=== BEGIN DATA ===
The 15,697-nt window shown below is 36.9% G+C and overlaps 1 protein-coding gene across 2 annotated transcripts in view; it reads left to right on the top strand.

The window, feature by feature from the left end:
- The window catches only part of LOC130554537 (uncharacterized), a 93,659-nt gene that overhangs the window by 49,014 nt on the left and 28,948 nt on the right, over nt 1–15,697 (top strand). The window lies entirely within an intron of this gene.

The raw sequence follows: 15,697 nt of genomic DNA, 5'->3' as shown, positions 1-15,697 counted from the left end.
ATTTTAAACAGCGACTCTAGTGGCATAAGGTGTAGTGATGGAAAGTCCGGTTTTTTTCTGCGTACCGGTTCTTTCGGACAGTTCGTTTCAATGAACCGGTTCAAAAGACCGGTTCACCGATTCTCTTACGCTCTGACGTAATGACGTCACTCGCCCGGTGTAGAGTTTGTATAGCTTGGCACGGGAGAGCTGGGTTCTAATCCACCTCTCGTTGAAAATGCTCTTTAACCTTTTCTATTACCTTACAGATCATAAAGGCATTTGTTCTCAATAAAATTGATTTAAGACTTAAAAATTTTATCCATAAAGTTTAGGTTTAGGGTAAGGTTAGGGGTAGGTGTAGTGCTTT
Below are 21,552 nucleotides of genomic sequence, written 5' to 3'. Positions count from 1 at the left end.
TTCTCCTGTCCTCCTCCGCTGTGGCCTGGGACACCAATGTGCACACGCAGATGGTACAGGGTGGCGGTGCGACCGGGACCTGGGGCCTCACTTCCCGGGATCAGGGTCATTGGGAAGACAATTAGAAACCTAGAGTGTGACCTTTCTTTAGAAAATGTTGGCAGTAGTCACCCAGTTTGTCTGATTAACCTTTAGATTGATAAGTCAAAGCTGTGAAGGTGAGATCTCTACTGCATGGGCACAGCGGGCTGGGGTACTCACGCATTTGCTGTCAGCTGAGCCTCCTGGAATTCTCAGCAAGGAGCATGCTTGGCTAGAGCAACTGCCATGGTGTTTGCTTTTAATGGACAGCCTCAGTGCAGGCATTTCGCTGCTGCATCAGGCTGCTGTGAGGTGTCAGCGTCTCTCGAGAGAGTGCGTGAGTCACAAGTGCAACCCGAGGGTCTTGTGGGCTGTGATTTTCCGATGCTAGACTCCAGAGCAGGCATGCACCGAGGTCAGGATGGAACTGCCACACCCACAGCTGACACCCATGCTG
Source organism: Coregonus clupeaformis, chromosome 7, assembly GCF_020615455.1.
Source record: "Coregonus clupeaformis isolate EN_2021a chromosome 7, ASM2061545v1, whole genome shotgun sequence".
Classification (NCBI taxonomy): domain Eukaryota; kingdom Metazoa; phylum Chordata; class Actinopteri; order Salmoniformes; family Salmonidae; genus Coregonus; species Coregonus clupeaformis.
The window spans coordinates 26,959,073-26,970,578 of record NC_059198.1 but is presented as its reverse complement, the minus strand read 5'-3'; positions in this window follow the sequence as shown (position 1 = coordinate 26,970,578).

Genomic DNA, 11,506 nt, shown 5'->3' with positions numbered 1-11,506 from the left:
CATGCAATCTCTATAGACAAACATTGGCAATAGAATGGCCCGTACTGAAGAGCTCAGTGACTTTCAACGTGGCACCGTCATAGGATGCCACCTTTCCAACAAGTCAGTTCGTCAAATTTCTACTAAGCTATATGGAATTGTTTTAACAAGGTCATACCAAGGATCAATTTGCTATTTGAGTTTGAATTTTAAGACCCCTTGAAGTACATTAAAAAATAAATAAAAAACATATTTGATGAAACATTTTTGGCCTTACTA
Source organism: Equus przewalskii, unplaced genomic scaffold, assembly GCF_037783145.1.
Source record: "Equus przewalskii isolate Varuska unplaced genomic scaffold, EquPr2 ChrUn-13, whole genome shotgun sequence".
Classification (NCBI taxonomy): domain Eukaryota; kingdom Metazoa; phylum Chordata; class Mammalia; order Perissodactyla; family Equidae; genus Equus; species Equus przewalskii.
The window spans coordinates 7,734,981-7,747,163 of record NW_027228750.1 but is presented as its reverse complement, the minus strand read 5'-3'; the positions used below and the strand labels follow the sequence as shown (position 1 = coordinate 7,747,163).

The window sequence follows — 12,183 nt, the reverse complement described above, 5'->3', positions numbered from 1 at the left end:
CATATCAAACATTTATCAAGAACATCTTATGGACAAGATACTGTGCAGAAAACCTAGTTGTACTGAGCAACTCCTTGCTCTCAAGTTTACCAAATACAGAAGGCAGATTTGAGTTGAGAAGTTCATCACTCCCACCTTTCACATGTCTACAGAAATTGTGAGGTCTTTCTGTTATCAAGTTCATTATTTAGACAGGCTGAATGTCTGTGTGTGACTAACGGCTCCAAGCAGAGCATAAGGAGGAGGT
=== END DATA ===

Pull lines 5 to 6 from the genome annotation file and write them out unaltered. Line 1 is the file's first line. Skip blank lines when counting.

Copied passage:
ATTTTAAACAGCGACTCTAGTGGCATAAGGTGTAGTGATGGAAAGTCCGGTTTTTTTCTGCGTACCGGTTCTTTCGGACAGTTCGTTTCAATGAACCGGTTCAAAAGACCGGTTCACCGATTCTCTTACGCTCTGACGTAATGACGTCACTCGCCCGGTGTAGAGTTTGTATAGCTTGGCACGGGAGAGCTGGGTTCTAATCCACCTCTCGTTGAAAATGCTCTTTAACCTTTTCTATTACCTTACAGATCATAAAGGCATTTGTTCTCAATAAAATTGATTTAAGACTTAAAAATTTTATCCATAAAGTTTAGGTTTAGGGTAAGGTTAGGGGTAGGTGTAGTGCTTT
Below are 21,552 nucleotides of genomic sequence, written 5' to 3'. Positions count from 1 at the left end.